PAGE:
United States, 2005
U.S. Release Date:
PG-13 (Profanity, Sexual Situations)
Theatrical Aspect Ratio:
Nathan Lane, Matthew Broderick, Uma Thurman, Will Ferrell, Roger Bart, Gary Beach
Mel Brooks & Thomas Mehan based on the 1968 screenplay by Mel Brooks
John Bailey, Charles Minsky
Mel Brooks & Thomas Meehan
The Producers is a movie based on a play based on a movie about a play. And that's probably the funniest thing about it.
In 1968, Mel Brooks made his big-screen directorial and writing debut with The Producers, a slapstick farce about how two Broadway producers concoct a scheme to get rich by making the worst play in the history of the Great White Way. Predictably, what should be a colossal failure turns out to be a smash hit. Despite a delightfully wicked premise and a couple of delicious lines, The Producers is not on par with Brooks' other early films. It's not consistently clever or funny, and there are long, tedious stretches when one obvious joke after another falls flat. Brooks would hit his stride six years later with Blazing Saddles and Young Frankenstein. The Producers shows little of the humor evident in those (and other) movies.
Yet, perhaps because of the material, it became Brooks' #1 target to transform into a Broadway musical. The play became a monster hit, pilfering a rack of Tonys, selling out a year in advance, and becoming the darling of critics. A new movie version became inevitable, and Brooks got many of the theatrical principals on board, including director Susan Stroman and stars Nathan Lane and Matthew Broderick. The new film is a faithful re-creation of the stage production (which, in turn, is a showy and amped-up adaptation of the 1968 movie). Sadly, that may not be a good thing. The Producers is 128 minutes of diluted, mostly-unfunny comedy interrupted by uninspired, unmemorable music. It's the kind of thing that can work in front of a live audience but often falls apart on the big screen.
It wasn't that long ago that the musical appeared to be making a comeback. Moulin Rouge and Chicago provided energetic examples of how singing and dancing could be as fun in a movie theater as on a stage. But the last 13 months have been ruinous. In December 2004, there was the disastrous The Phantom of the Opera. November 2005 saw Rent undergoing foreclosure. Now comes The Producers. Audiences may be kinder to this movie, but it lacks anything resembling charm or wit. It's a bore. It takes the flaws of the 1968 production and exacerbates them by dragging out a story that already seems too long. And the musical numbers, rather than enhancing things, extend the proceedings without adding any substantial entertainment value.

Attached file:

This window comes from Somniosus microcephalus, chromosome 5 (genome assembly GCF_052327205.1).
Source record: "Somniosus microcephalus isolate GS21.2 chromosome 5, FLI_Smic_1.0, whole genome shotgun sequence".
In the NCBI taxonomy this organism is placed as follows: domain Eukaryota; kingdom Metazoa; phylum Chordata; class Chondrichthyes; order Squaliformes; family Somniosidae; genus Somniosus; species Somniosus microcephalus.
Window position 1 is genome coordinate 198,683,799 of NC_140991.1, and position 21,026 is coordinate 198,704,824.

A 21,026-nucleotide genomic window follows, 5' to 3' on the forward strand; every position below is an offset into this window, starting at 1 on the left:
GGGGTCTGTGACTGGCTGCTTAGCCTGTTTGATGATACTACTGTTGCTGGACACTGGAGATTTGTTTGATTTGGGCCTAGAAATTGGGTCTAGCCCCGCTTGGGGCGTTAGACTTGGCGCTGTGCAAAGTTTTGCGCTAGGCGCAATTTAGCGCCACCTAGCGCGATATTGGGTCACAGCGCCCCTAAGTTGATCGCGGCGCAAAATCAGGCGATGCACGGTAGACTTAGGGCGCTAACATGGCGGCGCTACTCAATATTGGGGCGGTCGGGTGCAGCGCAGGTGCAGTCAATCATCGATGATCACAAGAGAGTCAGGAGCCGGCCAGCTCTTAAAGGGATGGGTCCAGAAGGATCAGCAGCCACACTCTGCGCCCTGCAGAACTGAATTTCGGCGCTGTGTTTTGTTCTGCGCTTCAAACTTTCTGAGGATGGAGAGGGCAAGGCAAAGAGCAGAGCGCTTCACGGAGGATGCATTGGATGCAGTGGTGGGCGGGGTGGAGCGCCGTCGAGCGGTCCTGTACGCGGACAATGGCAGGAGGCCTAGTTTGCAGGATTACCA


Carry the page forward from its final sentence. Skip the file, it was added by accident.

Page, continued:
The producers who embark upon the scam are Max Bailystock (Nathan Lane), a veteran of financing bad plays (his previous effort: "Funny Boy" - a musical version of "Hamlet"), and his accountant, Leo Bloom (Matthew Broderick). They choose the worst material they can find - "Springtime for Hitler" by neo-Nazi Franz Liebkind (Will Ferrell). After wearing swastikas to appeal to Franz, they hire Roger De Bris (Gary Beach) to direct it. He has a reputation of making everything "gay" and decides to change the ending to make it more upbeat by letting Germany win the war. Max and Leo also hire a Swedish secretary, Ulla (Uma Thurman), who promptly falls in love with Leo.
With The Producers, Susan Stroman is making her feature debut. Highly respected and much lauded for her Broadway and off-Broadway work, she comes to the film with no real experience about what works on the screen, and it shows. Her actors emote like they're trying to reach a live audience. There's no sense of visual style. The movie sits on the screen and stagnates, and the overacting of Lane, Broderick, Ferrell, Beach, and Thurman is more often irritating than it is effective.
The movie borrows about 90% of its comedy from the 1968 edition and, if anything, it's less funny this time around. Most of The Producers wallows in dated jokes that have lost their capacity to make a movie audience laugh out loud. Occasional chuckles are about the best they can do. Then there are the songs, which are easily some of the most forgettable musical numbers from any production in recent years. Leaving the theater, the only one I could remember was "Springtime for Hitler," and that's because it was in the original movie.
Generally speaking, I am a fan of movie musicals, but this one fails on too many levels to make it worthwhile. Despite the overacting and the zealous attempts of stars Lane and Broderick to channel Zero Mostel and Gene Wilder (who played their parts in the original), there is no energy. The pacing is awful - scenes drag on for too long. When it was first released, The Producers garnered criticism for being in bad taste. I suppose the charge is true, but bad taste can be fun. That's not the movie's flaw. Instead, the central problem with The Producers is that it's an exercise in tedium.